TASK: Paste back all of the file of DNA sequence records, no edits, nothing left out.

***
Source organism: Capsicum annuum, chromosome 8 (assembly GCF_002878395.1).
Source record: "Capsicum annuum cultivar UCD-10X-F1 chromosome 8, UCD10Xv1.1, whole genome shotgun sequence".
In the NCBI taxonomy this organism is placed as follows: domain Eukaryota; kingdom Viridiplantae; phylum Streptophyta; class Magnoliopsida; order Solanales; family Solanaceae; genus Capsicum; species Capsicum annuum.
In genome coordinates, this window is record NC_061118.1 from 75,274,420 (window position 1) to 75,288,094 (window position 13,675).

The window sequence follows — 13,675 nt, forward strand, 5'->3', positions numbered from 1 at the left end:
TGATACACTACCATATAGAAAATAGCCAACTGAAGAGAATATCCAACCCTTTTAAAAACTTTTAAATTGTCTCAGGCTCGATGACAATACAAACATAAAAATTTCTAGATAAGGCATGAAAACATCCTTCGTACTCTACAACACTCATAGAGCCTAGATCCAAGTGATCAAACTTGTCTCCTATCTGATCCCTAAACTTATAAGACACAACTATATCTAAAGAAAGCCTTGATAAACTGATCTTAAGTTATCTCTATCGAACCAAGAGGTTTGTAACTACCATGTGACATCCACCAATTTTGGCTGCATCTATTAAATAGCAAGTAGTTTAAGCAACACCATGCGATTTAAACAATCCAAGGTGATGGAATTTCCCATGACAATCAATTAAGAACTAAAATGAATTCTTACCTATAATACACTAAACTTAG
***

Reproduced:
Source organism: Capsicum annuum, chromosome 8 (assembly GCF_002878395.1).
Source record: "Capsicum annuum cultivar UCD-10X-F1 chromosome 8, UCD10Xv1.1, whole genome shotgun sequence".
In the NCBI taxonomy this organism is placed as follows: domain Eukaryota; kingdom Viridiplantae; phylum Streptophyta; class Magnoliopsida; order Solanales; family Solanaceae; genus Capsicum; species Capsicum annuum.
In genome coordinates, this window is record NC_061118.1 from 75,274,420 (window position 1) to 75,288,094 (window position 13,675).

The window sequence follows — 13,675 nt, forward strand, 5'->3', positions numbered from 1 at the left end:
TGATACACTACCATATAGAAAATAGCCAACTGAAGAGAATATCCAACCCTTTTAAAAACTTTTAAATTGTCTCAGGCTCGATGACAATACAAACATAAAAATTTCTAGATAAGGCATGAAAACATCCTTCGTACTCTACAACACTCATAGAGCCTAGATCCAAGTGATCAAACTTGTCTCCTATCTGATCCCTAAACTTATAAGACACAACTATATCTAAAGAAAGCCTTGATAAACTGATCTTAAGTTATCTCTATCGAACCAAGAGGTTTGTAACTACCATGTGACATCCACCAATTTTGGCTGCATCTATTAAATAGCAAGTAGTTTAAGCAACACCATGCGATTTAAACAATCCAAGGTGATGGAATTTCCCATGACAATCAATTAAGAACTAAAATGAATTCTTACCTATAATACACTAAACTTAG